The Road Ahead

Our analysis of the major opportunities and challenges facing the voluntary sector in 2024. Learn more

Development funding

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How much funding is required?

This will vary depending on the type of consortium. The budget for a typical local consortium development, in terms of funding and direct costs, is around £10,000.

Sources of funding

The main ways to fund a consortium development are:

  • external development grants
  • support from local commissioners
  • self-funding by members
  • repayable finance.

External development grants

External funding is ideal. However, you may still need to demonstrate that there are some specific contract opportunities on the horizon that require consortium approaches, and/or some kind of positive engagement with local commissioners. Some current options are:

Support from local commissioners

Public sector commissioners want to see their local voluntary sector organised to be able to bid for contracts collectively, but often they fail to provide the resource needed to enable this to happen. We would argue that seed funding to establish a voluntary-sector consortium is an essential way for commissioners to develop their provider market.

Self-funding by members

If no external funding can be achieved, the initial funding will need to be raised from the founding partners. The advantage of this is that it gives a high level of ‘buy-in’ from a group of organisations that are committed to driving a consortium development forward.

Repayable finance (loans)

Loans and other forms of repayable finance are increasingly becoming part of the funding mix for voluntary organisations. If you have clear line of sight to a contract opportunity that your consortium can deliver, you might be able to make a case for investment in the development of the consortium, which will be repaid from surpluses on the contract(s).

Care should be taken for the following reasons.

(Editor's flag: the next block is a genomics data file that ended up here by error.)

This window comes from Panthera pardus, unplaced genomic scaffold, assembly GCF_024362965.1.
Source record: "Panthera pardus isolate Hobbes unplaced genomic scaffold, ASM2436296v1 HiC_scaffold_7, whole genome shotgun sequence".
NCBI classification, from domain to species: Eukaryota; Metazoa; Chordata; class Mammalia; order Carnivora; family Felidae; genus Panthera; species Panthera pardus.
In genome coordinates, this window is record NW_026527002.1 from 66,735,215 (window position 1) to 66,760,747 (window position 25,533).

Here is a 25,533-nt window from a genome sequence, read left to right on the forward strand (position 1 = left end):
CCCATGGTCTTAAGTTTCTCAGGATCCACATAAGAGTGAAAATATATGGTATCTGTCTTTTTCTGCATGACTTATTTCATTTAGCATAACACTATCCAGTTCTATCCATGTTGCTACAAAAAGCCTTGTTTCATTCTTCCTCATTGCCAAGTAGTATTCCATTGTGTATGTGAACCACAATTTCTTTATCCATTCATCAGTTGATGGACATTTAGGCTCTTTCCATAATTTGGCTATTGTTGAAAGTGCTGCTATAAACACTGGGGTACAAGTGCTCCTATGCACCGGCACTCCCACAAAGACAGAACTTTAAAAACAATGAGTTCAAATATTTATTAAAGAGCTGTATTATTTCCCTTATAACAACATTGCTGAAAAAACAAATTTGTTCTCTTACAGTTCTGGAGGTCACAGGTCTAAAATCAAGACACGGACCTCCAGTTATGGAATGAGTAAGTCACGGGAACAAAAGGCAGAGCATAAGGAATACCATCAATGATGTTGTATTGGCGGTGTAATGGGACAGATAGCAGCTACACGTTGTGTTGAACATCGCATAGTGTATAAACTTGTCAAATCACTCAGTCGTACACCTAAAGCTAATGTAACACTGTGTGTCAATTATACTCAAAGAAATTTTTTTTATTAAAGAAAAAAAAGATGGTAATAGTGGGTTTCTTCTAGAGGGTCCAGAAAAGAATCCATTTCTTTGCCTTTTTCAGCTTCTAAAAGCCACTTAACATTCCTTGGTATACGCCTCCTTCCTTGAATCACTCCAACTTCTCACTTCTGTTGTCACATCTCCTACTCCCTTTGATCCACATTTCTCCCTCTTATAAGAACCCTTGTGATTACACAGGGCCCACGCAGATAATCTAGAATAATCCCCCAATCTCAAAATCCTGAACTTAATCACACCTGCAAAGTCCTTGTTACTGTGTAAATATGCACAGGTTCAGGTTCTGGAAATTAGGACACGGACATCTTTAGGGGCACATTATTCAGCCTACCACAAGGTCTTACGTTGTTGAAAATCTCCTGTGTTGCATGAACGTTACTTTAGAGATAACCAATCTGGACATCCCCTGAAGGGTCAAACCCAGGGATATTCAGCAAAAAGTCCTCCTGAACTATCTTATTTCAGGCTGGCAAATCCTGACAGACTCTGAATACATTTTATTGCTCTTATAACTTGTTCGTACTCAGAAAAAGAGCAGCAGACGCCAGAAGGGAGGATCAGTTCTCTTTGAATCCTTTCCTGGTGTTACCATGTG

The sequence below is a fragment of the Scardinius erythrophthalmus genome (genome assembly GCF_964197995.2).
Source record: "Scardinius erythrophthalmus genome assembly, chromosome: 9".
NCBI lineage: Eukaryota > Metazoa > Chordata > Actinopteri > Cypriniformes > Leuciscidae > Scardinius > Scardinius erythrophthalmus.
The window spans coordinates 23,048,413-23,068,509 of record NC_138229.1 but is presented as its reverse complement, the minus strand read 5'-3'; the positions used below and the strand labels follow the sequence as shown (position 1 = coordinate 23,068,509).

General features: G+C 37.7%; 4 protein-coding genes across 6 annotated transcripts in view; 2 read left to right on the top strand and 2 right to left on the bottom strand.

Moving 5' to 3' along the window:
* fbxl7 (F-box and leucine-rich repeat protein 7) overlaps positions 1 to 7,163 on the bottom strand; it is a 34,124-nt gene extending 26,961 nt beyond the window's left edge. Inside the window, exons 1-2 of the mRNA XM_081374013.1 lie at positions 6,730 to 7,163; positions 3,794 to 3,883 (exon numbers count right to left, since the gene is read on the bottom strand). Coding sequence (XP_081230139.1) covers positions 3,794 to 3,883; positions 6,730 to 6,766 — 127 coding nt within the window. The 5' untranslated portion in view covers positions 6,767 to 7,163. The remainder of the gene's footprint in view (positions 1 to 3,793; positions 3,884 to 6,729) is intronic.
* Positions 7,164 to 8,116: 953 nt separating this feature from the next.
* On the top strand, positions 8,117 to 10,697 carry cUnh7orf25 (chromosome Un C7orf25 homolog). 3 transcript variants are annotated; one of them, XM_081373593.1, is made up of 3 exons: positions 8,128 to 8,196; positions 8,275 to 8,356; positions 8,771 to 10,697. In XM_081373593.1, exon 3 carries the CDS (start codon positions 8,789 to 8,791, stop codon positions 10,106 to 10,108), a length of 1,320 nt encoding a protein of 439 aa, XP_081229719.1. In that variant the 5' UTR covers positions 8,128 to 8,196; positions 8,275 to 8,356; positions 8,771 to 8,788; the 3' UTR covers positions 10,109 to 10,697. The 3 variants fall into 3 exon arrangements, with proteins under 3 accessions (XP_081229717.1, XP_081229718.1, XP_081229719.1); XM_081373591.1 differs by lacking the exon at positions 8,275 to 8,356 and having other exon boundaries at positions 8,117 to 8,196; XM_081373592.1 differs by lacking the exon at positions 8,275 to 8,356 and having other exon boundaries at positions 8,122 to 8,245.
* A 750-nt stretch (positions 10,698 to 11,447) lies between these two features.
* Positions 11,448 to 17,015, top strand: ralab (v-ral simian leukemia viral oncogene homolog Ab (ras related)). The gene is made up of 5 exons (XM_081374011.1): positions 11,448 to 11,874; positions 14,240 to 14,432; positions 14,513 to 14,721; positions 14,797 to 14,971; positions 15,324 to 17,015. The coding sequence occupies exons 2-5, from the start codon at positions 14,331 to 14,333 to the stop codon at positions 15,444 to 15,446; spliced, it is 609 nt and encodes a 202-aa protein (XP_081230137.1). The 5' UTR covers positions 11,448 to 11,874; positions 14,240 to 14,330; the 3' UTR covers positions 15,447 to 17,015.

• The lead-in time for negotiating a social investment can be long.
  • If you need to recover investment costs from your contract surpluses, this will put up your unit costs, and this is likely to mean that your tender will be scored lower, so you might jeopardise your chances of winning the contract.

Getting the first contract

This can be the biggest sticking point for emerging consortia. Procurement rules of statutory agencies often require that providers have a financial track record and an existing turnover that shows that they have the capability to manage the contract in question. A brand new entity will not have this. There are various ways you can tackle this.

  • Engage commissioners right from the outset of the consortium development process. Better still, encourage them to invest seed-corn funding into it.  In that way, they will develop a vested interest in the consortium taking off.
  • Lobby your commissioners to take a more flexible approach to letting the contract. Within procurement regulations there are mechanisms that enable commissioners to let contracts up to a certain value, or of certain types, without going out to open competition.
  • Ask your commissioners to take into consideration the combined track record and financial status of the providers that will be delivering the contract.
  • Where necessary (as a last resort), work on a system of joint and several liability, whereby the consortium members jointly and severally guarantee the obligations of the lead contractor.

This page was last reviewed for accuracy on 14 October 2020

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